One of my favourite venues to go see gigs in is a little
place named The Black Heart in Camden Town, London. Found just five minutes
from Camden Tube Station it is one of London’s best kept secrets. It’s in a
strange sort of place where you would ever find it unless you were looking for
it but it’s also incredibly easy to find. Even for someone with no known sense
of direction. The downstairs area is just like a normal bar, with friendly staff
and a fantastic atmosphere it’s a great place to hang out before the gig begins
but upstairs, if you can pardon the cliché is where the magic really happens.
If you go up the narrow staircase you will find a small room
with a tiny bar at one end of the room and a small stage area at the other. I
took my friend Natalie there recently and she was shocked at the size of the
room. It’s funny though, when the room begins to fill up and it seems so much
bigger and when it is empty.
I have only been to five gigs at The Black Heart, seeing the
likes of RVIVR, The Smith Street Band, The Mahones, Elway and Bangers to name a
few and they have all been fantastic nights. One of the things I enjoy about
The Black Heart is the bands hang out in the crowd during the other bands sets.
I always think it’s great to see members of one band enjoying another bands set
and it gives a great feeling of there not being a case of them and us regarding
the fans and the band. It shows a brilliant spirit of community in the punk
rock world where there are no stars.
From my experiences the organisation has always been top
class as well. From what I’ve seen they only have one guy running the show. I
assume he’s in charge of the sound and lighting and generally making sure
everything runs on time. Seems like quite a big undertaking but nevertheless
the five gigs I’ve attended have always run smoothly.
I like that at The Black Heart like many other smaller
venues there is no barrier between the stage and the crowd. This makes for a
much more fun show. It allows the band and the crowd to get up close and
personal with each other. I don’t really live when there are rails at shows;
people get crushed at the front with people trying to get as close to the front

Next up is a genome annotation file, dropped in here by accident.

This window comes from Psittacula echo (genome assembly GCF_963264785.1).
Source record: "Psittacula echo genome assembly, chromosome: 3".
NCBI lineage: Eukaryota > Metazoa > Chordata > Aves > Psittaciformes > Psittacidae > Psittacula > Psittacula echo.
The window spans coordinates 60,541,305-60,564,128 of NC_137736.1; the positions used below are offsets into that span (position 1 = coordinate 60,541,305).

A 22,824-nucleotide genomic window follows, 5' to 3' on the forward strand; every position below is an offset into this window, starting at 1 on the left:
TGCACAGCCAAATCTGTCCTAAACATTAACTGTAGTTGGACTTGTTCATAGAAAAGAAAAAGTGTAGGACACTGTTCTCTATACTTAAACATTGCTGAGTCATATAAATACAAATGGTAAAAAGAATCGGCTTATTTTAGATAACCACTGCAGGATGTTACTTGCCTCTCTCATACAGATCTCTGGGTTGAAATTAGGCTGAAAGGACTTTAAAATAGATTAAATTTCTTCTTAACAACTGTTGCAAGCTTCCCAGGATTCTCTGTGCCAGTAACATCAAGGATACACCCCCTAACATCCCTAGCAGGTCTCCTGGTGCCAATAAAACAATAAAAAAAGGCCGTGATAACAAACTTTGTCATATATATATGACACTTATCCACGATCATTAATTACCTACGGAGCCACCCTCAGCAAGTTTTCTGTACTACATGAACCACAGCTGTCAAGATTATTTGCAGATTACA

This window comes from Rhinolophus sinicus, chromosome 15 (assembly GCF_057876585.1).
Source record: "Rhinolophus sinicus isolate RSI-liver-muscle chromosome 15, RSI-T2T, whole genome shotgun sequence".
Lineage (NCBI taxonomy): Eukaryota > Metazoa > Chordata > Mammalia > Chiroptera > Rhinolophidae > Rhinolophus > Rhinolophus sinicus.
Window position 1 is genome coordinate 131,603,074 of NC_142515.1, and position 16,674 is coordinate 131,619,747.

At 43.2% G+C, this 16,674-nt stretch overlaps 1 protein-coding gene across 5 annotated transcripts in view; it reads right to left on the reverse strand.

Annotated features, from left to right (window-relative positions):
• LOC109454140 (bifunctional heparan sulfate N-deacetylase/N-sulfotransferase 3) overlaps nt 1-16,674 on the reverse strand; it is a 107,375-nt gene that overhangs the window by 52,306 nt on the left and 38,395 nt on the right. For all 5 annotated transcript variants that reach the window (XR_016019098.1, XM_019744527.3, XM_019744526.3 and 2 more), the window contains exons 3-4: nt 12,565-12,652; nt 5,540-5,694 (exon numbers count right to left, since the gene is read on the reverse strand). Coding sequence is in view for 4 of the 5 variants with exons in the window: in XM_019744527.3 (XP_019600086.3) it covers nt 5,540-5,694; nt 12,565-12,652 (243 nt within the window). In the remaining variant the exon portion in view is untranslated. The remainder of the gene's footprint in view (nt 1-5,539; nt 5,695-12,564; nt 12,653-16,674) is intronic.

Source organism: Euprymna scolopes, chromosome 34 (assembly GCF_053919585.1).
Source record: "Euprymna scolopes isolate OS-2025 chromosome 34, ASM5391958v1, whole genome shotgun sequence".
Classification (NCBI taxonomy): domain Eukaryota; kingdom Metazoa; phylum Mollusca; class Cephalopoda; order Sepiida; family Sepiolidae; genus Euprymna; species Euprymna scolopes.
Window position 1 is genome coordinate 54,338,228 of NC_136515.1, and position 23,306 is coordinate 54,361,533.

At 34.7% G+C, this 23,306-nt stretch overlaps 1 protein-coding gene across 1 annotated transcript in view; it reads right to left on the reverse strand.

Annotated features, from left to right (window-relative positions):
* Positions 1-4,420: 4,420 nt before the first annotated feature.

of possible. Granted at small shows with no rails people still get crushed, but
they don’t come away with sore ribs from being squashed against a metal rail.
I don’t recall ever seeing a security guard at The Black Heart.
There have been some very rambunctious crowds and I’ve seen many a body go
flying through the crowd, but it’s always been in good fun and the crowd has
always played security guard to itself. I can’t think of many other scenes
where this would happen.
Another great thing about The Black Heart is the ticket
pricing. Natalie was again shocked at the price of the tickets when we went to
see The Smith Street Band. I don’t think I have ever paid more than £10 at The
Black Heart. When you consider seeing One Direction cost my friend £60 you’ve
got to think he was majorly ripped off! He could have gone to at least six gigs
at The Black Heart for that kind of money.
So if you’re ever find yourself in Camden wanting to have a
drink in a place with a fantastic atmosphere and listen to some great music,
The Black Heart is definitely the place for you.
The Menzingers are a punk rock band from Scranton,
Pennsylvania who recently released their fourth album Rented World on Epitaph
Records. Their previous album On The Impossible Past (released in 2012) was a
huge success and great things were expected from this follow up.
Happily in does not disappoint.
Rented World opens up with the brilliant I Don’t Want To Be An Asshole Anymore. A
song where lead singer Greg Barnett seemingly is apologising for his wrong
doings and wanting to make himself a better person. This is a classic
Menzingers sing-along anthem and is already a favourite of their live set.
The next two tracks immediately slow things down and take a
darker turn. Bad Things is a song
about being stuck and looking for a way to escape by any means necessary and Rodent is about being so low and not
caring anymore and comparing yourself to a rat that lives in a wall.
The next track Where
Your Heartache Exists is a great example of Barnetts vocal range singings
smoothly until towards the middle when it becomes rough, showing desperation in
the song. Following this the album picks up the pace again with the excellent My Friend Kyle. This is a song about a
friends who has died and talks about him being in a better place and not
forgetting about him.
The Talk comes in
at track number seven is one of the punchier songs on Rented World. A song
about a break up with short lined verses and finishes the angry shouting of “I’m
Not Like You!” which is sure to be huge with a live crowd. Nothing Feels Good Anymore is another mid tempo passionate track
about a struggling to get over a break up.
Another stand out track is In Remission. It’s a bouncy rough around the edges song with a
massive chorus . The lyric “If Everyone Needs A Crutch Then I Need A Wheelchair”